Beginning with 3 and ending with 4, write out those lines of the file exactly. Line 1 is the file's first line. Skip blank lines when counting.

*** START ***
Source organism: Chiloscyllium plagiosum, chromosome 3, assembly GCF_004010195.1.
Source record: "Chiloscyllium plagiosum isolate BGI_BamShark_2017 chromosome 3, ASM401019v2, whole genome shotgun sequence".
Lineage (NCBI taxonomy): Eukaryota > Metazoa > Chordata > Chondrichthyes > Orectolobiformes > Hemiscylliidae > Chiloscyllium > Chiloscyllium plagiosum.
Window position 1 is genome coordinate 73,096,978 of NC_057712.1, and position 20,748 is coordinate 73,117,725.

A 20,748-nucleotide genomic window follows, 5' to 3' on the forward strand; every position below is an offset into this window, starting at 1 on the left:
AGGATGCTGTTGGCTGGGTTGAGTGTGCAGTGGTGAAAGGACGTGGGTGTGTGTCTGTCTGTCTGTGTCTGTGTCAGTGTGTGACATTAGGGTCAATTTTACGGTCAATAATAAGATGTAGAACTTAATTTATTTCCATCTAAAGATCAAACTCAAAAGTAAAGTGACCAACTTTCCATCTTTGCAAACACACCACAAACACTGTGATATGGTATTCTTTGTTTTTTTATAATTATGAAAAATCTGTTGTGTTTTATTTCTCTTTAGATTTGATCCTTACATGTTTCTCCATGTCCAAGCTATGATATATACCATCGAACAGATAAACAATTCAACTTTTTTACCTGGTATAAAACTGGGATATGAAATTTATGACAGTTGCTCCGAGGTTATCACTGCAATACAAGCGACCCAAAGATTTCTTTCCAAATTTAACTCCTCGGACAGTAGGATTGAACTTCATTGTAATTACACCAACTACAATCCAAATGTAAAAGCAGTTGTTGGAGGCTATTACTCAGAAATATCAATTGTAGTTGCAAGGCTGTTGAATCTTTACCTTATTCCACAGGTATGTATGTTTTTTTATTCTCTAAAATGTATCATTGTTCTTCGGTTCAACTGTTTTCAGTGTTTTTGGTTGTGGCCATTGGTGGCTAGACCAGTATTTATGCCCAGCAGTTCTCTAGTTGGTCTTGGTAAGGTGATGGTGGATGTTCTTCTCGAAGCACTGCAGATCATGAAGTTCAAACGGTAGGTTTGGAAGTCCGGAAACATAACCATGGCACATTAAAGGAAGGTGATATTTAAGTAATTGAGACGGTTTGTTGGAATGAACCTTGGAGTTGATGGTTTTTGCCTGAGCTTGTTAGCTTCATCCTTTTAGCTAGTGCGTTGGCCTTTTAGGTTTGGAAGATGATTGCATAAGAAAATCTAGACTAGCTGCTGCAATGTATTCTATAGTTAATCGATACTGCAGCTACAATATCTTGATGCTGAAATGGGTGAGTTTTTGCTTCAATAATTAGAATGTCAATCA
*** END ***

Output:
Lineage (NCBI taxonomy): Eukaryota > Metazoa > Chordata > Chondrichthyes > Orectolobiformes > Hemiscylliidae > Chiloscyllium > Chiloscyllium plagiosum.
Window position 1 is genome coordinate 73,096,978 of NC_057712.1, and position 20,748 is coordinate 73,117,725.